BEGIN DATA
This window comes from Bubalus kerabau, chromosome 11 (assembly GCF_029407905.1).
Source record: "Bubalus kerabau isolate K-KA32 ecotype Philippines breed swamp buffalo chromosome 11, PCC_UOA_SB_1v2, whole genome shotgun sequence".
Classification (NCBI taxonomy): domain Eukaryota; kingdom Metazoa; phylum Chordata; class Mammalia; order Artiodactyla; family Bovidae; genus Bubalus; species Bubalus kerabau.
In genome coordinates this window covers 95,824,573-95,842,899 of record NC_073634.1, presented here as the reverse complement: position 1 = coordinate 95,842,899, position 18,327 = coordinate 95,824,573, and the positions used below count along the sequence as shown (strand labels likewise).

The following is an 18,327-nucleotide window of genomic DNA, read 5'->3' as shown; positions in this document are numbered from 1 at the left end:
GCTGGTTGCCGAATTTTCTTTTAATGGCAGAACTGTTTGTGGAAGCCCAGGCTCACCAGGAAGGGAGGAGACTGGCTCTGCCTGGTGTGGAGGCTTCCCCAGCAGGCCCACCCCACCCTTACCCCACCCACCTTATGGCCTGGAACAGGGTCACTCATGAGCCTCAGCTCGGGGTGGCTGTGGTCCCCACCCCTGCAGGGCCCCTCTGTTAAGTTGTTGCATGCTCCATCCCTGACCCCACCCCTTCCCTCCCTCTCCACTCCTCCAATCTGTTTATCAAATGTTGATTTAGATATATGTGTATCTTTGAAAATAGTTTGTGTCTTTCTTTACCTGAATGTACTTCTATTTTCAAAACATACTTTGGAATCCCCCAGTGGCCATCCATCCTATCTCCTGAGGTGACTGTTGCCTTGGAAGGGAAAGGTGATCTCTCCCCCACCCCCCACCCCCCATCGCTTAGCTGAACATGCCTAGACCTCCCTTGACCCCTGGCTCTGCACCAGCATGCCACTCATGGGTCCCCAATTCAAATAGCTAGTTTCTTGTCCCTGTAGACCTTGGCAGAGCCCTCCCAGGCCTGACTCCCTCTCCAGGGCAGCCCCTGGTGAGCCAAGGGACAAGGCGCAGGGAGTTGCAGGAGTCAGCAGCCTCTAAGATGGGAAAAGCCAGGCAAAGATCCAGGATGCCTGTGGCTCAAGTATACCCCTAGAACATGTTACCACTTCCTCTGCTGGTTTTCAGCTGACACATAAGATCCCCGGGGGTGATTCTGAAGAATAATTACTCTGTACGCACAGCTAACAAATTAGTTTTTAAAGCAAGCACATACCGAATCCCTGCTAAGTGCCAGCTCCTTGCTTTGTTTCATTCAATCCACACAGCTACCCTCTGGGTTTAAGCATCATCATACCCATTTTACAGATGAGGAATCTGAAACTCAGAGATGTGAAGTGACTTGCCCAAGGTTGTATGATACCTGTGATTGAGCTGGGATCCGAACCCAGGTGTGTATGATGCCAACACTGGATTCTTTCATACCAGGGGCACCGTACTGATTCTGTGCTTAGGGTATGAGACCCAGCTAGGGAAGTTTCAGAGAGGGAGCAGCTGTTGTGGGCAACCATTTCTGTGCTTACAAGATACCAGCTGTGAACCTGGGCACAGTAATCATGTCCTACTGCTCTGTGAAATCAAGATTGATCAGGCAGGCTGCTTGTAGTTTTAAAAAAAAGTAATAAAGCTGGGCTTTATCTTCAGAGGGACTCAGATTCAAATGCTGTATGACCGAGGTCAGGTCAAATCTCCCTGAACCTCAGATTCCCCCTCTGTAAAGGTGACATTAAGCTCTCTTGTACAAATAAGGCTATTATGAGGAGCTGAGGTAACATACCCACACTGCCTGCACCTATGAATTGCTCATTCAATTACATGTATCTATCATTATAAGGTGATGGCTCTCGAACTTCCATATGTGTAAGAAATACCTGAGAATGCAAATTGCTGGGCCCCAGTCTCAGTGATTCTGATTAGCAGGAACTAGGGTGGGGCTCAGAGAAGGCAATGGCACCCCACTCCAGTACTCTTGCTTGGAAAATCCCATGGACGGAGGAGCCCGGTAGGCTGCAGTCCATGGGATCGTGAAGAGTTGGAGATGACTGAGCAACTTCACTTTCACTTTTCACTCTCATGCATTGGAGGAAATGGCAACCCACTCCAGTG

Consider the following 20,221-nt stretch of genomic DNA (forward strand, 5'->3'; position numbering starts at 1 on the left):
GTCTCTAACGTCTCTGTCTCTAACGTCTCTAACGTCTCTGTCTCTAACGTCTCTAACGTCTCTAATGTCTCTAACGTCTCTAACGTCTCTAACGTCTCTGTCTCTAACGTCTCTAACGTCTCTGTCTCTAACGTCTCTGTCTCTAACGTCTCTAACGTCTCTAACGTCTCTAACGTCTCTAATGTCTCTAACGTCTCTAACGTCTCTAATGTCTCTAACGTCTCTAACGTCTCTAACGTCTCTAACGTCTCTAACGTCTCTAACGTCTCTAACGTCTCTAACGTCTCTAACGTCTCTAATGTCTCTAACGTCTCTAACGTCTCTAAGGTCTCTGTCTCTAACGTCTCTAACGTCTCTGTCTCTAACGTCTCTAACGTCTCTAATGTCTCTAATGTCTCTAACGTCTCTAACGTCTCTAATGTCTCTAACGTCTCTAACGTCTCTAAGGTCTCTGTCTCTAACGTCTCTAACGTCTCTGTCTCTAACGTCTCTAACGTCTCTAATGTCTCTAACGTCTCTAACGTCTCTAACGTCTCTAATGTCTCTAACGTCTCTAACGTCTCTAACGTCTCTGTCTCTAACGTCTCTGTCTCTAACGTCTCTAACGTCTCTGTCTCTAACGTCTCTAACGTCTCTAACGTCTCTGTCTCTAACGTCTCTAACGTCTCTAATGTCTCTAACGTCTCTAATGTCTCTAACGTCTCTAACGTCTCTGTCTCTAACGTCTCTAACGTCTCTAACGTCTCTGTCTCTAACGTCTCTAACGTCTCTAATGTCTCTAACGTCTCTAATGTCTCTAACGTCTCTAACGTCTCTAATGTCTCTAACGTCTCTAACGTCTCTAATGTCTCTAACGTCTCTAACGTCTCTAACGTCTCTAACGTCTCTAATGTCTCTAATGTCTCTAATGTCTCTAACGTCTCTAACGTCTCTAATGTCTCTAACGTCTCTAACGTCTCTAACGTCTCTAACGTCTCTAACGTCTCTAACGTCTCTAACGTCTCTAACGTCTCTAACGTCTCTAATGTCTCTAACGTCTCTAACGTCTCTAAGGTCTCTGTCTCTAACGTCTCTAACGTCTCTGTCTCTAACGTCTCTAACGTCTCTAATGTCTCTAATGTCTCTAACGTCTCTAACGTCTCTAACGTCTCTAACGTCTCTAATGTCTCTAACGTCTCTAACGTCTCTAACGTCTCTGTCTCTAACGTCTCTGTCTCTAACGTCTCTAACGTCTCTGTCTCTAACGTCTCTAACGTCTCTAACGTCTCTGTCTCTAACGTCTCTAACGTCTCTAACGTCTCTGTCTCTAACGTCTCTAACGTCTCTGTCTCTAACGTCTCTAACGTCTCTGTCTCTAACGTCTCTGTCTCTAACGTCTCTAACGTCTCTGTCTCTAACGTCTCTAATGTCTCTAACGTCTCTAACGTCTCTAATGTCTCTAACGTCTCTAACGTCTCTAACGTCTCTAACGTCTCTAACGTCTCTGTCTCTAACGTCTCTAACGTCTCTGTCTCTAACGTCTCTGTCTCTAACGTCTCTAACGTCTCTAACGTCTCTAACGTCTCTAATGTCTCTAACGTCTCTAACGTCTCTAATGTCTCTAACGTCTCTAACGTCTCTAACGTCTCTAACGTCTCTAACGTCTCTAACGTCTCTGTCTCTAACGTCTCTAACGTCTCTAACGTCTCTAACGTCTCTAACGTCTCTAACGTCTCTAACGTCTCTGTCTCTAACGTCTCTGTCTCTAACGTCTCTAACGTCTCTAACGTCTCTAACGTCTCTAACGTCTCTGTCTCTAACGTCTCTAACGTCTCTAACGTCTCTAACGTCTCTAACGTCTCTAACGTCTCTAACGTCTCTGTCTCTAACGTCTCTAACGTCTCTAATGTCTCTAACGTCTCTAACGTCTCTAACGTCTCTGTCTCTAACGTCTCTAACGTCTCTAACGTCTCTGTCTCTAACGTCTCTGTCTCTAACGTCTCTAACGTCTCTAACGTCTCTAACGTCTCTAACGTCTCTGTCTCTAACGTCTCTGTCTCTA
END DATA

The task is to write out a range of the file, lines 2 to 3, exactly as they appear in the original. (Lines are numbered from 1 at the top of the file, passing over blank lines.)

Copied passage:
Source record: "Bubalus kerabau isolate K-KA32 ecotype Philippines breed swamp buffalo chromosome 11, PCC_UOA_SB_1v2, whole genome shotgun sequence".
Classification (NCBI taxonomy): domain Eukaryota; kingdom Metazoa; phylum Chordata; class Mammalia; order Artiodactyla; family Bovidae; genus Bubalus; species Bubalus kerabau.